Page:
You don't need to travel to Wonderland or Ooo to find these surreal paper Lungplants, although they defintely look like something Lewis Carol or Pendelton Ward would dream up. Just visit interaction designer Tim van Cromvoirt's studio in the Netherlands, where you can experience the eerie respiration of his kinetic, light-up sculpture garden—one van Cromvoirt says can even be good for your health: "The developed hypothesis is that this slow movement can in fact influence your own breathing," he explains to The Creators Project. "People who have undergone the experience explain that when they are surrounded by these organisms, they become aware of their own breathing rhythm and slowly begin to adapt to that of Lungplants, which generates a real soothing effect."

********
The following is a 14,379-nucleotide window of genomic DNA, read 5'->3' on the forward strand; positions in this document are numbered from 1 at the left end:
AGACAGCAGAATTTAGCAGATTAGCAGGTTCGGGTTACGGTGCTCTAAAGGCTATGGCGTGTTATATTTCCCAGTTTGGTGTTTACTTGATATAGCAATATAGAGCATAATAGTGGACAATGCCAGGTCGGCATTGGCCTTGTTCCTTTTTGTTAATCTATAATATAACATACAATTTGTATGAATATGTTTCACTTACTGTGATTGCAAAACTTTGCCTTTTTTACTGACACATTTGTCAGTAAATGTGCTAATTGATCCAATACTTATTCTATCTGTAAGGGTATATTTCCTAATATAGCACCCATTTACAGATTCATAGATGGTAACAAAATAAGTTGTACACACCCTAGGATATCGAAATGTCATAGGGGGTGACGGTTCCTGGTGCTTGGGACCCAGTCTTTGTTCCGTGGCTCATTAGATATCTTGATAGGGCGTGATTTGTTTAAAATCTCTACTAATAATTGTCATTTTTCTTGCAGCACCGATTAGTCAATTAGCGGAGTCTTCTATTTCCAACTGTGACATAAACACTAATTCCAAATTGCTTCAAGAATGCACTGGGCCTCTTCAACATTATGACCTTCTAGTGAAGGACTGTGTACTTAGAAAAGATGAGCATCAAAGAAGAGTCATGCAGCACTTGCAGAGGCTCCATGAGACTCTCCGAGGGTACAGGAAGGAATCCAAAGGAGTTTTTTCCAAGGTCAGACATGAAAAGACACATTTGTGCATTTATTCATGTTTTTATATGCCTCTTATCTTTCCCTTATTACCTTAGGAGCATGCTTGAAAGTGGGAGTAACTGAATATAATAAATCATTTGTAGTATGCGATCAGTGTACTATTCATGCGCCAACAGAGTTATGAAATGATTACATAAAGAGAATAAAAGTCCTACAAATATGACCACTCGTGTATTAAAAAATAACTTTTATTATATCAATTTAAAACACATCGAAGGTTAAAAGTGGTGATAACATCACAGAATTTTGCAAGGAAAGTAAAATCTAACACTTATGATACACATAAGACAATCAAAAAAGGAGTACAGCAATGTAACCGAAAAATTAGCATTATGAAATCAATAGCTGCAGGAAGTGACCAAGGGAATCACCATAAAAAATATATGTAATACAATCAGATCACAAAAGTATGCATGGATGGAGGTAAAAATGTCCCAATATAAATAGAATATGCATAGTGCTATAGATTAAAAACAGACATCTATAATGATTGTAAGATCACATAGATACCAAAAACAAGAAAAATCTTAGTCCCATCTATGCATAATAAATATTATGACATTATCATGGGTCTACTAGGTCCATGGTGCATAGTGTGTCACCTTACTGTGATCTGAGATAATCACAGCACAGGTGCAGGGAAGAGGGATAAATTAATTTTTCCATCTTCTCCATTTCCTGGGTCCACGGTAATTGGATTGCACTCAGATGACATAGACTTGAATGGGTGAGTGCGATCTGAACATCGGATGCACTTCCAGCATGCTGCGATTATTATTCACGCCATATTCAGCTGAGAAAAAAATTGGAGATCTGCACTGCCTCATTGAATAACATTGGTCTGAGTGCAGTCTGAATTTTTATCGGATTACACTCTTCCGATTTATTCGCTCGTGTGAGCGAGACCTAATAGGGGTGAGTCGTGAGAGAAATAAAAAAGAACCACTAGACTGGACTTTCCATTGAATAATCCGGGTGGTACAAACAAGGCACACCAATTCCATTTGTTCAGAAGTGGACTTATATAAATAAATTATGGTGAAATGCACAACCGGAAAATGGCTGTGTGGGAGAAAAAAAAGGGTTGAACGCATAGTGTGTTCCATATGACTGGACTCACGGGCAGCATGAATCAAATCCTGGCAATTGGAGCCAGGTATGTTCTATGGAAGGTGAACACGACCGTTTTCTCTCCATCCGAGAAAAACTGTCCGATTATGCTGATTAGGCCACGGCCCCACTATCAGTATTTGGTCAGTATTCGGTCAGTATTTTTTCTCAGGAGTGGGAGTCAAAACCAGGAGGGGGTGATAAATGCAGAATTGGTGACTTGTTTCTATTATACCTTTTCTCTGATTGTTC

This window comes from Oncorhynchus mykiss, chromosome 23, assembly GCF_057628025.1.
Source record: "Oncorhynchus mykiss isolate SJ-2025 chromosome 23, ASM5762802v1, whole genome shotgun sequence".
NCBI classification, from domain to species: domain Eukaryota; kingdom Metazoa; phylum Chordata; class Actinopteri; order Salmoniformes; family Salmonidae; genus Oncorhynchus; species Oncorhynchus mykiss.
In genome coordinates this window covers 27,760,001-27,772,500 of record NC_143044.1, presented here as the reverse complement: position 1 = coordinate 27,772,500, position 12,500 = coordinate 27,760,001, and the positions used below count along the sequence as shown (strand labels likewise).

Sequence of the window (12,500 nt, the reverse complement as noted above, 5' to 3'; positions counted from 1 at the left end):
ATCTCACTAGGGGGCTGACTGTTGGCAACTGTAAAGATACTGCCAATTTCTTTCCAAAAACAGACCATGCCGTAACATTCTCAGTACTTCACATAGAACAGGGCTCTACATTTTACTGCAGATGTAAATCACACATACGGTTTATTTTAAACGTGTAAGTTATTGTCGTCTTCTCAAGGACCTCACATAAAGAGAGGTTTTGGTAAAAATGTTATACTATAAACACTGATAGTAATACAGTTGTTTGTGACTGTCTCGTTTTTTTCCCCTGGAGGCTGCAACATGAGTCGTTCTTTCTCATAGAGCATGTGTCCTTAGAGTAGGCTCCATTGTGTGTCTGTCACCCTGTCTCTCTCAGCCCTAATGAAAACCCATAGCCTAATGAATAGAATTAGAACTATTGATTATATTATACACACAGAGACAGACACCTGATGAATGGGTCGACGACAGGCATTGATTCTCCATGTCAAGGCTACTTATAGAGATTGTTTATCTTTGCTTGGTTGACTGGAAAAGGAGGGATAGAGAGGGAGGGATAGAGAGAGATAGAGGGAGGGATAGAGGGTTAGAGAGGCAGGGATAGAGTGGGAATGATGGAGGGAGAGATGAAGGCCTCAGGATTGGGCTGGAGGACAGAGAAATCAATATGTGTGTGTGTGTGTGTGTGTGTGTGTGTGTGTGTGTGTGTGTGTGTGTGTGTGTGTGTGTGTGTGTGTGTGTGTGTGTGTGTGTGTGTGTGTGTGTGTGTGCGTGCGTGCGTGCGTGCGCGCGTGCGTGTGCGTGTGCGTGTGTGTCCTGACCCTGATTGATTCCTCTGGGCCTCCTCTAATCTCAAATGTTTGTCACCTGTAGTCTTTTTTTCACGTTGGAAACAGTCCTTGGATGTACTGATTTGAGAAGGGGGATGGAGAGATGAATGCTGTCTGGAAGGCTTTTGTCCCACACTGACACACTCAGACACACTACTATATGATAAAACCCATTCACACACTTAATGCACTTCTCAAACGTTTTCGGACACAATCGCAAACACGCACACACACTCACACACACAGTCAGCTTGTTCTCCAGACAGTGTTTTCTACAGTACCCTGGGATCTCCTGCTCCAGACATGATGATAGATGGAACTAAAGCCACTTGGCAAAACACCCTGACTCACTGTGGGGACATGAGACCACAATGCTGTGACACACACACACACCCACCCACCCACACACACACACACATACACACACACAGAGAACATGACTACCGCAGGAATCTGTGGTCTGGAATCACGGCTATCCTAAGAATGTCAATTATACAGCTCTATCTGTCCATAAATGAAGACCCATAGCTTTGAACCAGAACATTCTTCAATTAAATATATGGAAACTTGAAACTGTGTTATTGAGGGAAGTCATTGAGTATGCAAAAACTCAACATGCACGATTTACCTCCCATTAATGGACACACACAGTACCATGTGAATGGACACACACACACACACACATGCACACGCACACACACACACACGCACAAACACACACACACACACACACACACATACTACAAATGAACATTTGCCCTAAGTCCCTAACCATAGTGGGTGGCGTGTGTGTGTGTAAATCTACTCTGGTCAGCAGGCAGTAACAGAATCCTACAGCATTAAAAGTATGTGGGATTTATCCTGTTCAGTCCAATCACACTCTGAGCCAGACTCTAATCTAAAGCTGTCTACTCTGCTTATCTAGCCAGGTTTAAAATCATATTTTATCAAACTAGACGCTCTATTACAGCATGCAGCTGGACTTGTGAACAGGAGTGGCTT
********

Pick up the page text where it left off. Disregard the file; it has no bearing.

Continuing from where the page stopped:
Van Cromvoirt has been researching what he calls "healing environments" for years, using his artworks to make settings that are "nurturing and therapeutic, and most importantly, reduce stress levels." He also worked with a group of elite watch makers to build a sculpture that opens and closes like clockwork, a bellows-like sound installation controlled by levers, and a beating, water-pumping plastic heart.
Lungplants were first developed five years ago, but van Cromvoirt redesigned and launched the paper version in early 2013. The final version exhibted last week at Roppongi Art Night in Tokyo, and will be showing at the Brasil Design Biennal, Florianópolis in the museum of Palácio Cruz e Sousa on May 15. Check them out in action in the video and images below, and buy one of your very own in van Cromvoirt's online store:
Find more of Van Cromvoirt's soothing work on his website.
If you also have an awesome project to share, email us: firstname.lastname@example.org